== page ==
The Books That Didn't Quite Make It

I'm certain that I will surprise no one by confessing that I read a lot. Obsessively. On my way to and from work. At lunchtime. Before bed. More or less any time that hasn't been dedicated to my work, social life, housework or writing. Unfortunately, that doesn't mean that every book I read is good. And seeing as I usually blog about the books I have read and loved, today I thought that I would do something different and blog about the books I have read since I started this site and either did not enjoy or did not finish. And so, in no particular order, here are some of the books that didn't end up being reviewed.

Article 5 - Kirsten Simmons (Never finished)

This book gets top billing, simply because it was the one that inspired this post. It's difficult to say what I didn't like about this dystopian tale of post war America, apart from the fact that it failed to draw me in. Maybe it's just the fact that I'm part of the generation who grew up waiting for the next installment in the Tomorrow series by John Marsden, but the characters and situations in this book seemed rather dull by comparison. 

Sing You Home - Jodi Picoult (Never finished) 

Jodi Picoult has written some fantastic novels in her time. My Sisters Keeper, The Pact and Nineteen Minutes are fine examples of her ability to show that there is more than one side to every story. Unfortunately, Sing You Home isn't one of those great novels. Maybe I'm just getting older and my tastes more discerning (this was actually the first Picoult novel I have read in many years,) but every character in this book felt more like an urban myth of what it is like to experience a stillbirth, be a lesbian, convert to a fundamentalist sect, or to conceive a child through IVF.

Never Knowing - Chevy Stevens

An absolutely brilliant idea for a thriller. Imagine being adopted by an abusive family and then, when you grow up deciding enough is enough and that you're going to search for your biological parents. Then you discover that your biological father is a serial killer. What could have been a brilliant story (or at least a decent page turner,) is let down by less than believable characters and an unnecessary twist at the end.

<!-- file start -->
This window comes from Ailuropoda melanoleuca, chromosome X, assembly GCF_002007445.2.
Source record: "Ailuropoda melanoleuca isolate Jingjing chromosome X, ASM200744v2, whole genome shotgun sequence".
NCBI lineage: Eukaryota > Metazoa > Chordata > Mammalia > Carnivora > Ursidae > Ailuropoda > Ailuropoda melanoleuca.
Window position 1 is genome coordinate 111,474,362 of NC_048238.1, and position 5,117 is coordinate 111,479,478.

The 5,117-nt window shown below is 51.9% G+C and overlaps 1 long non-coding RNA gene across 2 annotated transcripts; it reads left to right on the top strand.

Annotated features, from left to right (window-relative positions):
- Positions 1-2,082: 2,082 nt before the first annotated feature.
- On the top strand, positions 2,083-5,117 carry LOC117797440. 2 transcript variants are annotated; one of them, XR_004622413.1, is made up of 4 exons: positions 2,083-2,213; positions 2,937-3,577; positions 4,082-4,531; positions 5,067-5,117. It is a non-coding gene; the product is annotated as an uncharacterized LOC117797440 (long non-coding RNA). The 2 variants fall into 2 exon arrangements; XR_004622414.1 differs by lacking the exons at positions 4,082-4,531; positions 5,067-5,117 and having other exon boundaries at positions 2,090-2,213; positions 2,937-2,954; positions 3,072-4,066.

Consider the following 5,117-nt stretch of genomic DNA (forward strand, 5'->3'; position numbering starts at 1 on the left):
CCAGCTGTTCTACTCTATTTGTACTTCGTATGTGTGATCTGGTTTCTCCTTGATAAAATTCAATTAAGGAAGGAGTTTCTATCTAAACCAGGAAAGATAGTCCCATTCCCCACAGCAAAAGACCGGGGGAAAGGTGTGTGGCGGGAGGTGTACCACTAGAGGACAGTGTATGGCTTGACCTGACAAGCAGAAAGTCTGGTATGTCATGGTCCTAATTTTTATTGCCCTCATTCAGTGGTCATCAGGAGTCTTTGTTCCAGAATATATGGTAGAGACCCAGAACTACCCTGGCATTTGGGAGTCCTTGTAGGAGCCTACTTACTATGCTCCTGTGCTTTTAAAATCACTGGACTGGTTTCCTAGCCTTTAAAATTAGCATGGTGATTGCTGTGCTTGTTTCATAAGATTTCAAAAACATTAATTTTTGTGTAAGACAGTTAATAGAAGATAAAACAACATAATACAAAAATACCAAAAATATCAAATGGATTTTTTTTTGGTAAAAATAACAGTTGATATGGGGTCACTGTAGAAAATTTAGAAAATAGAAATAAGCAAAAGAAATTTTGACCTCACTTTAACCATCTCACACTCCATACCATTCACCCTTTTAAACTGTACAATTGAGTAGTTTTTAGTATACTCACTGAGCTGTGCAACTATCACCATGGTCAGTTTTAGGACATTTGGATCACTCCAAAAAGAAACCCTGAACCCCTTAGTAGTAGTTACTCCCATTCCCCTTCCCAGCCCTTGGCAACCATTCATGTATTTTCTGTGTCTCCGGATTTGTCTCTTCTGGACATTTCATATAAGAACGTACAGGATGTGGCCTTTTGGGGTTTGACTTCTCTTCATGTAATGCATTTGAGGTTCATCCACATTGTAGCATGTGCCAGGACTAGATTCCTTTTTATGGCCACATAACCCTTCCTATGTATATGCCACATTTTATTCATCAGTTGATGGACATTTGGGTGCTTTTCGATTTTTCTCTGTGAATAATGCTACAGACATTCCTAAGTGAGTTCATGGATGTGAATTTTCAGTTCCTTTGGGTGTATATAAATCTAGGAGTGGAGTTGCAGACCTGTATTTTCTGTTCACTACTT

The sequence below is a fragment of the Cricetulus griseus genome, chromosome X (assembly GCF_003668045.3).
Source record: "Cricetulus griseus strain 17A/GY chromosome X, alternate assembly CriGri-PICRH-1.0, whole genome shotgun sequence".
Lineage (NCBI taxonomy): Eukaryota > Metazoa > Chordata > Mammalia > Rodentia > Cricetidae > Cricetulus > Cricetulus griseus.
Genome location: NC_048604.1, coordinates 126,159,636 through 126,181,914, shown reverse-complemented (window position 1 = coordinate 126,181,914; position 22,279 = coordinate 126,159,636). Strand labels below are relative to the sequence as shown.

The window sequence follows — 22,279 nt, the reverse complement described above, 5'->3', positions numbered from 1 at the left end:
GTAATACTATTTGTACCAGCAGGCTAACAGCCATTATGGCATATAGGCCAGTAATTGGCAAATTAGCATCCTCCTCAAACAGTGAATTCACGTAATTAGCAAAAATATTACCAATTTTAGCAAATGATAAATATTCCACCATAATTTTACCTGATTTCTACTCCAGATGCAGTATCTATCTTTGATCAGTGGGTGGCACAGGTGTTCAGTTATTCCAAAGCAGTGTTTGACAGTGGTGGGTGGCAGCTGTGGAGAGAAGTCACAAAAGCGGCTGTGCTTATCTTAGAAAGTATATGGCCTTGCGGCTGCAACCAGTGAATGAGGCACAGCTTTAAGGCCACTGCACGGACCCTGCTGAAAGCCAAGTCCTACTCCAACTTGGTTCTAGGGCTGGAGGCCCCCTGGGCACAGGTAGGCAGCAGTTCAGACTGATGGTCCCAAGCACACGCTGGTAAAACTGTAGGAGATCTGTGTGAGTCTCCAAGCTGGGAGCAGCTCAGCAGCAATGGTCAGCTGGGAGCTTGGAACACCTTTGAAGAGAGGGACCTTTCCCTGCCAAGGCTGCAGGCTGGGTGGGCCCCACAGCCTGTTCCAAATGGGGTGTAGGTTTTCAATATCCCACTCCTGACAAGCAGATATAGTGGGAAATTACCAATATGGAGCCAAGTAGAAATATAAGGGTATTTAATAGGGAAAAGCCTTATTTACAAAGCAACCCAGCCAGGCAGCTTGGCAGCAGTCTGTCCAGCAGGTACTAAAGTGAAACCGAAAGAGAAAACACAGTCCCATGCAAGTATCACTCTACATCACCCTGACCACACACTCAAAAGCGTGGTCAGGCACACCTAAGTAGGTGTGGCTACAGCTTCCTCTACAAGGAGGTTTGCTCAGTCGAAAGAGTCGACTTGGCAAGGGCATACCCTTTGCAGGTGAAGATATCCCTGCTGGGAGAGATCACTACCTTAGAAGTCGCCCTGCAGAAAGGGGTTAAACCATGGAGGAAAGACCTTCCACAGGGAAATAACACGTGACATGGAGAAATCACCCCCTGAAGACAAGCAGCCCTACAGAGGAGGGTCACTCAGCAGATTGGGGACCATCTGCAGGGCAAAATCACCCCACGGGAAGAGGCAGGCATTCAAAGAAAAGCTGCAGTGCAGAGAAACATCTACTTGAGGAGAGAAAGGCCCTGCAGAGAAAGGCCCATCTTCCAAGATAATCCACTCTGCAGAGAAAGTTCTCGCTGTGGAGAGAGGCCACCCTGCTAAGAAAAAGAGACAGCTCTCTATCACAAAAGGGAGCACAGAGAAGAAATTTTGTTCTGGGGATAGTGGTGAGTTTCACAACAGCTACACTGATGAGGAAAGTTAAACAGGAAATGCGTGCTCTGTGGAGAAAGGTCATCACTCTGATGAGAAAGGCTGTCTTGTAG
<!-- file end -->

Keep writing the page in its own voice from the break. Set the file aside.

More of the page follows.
Into the Darkness - VC Andrews

Okay, I admit. I'm a huge fan of VC Andrews. Every time I tell someone that Flowers in the Attic isn't very literary and I wouldn't really recommend it, I'm actually secretly urging them to indulge in this awesome guilty pleasure read. The problem is that after the real VC Andrews died, her family hired a ghost writer to complete her unfinished work and then write additional novels in her name. In the past twenty years, more than sixty novels baring her name have been published, all of varying quality. Into the Darkness is easily one of the worst in what the ghostwriter calls the "VC franchise", telling the story of a young woman who falls in love with the boy next door, who only she can see. Oh, and he turns out to be a ghost and she ends up in therapy.


I read Article 5 and it was a 2 star book for me. I felt like it was too cookie cutter of a book. Like she made a list of elements of a dystopian novel and checked off as many as she could without writing engaging characters or having any really compelling plot elements.
Kathryn White said…
Yes! That's exactly what was wrong with Article 5. It wasn't that I hated the characters or the situation, just that there was not enough in them to hold my interest. It was a different experience from reading say, The Hunger Games, where I felt emotionally involved with the characters and enjoyed watching Katniss as she grew and matured in the most brutal of situations. Granted, it's a tough job to write a book and not everybody is going to love it, but I felt that the author of Article 5 was capable of something far greater.

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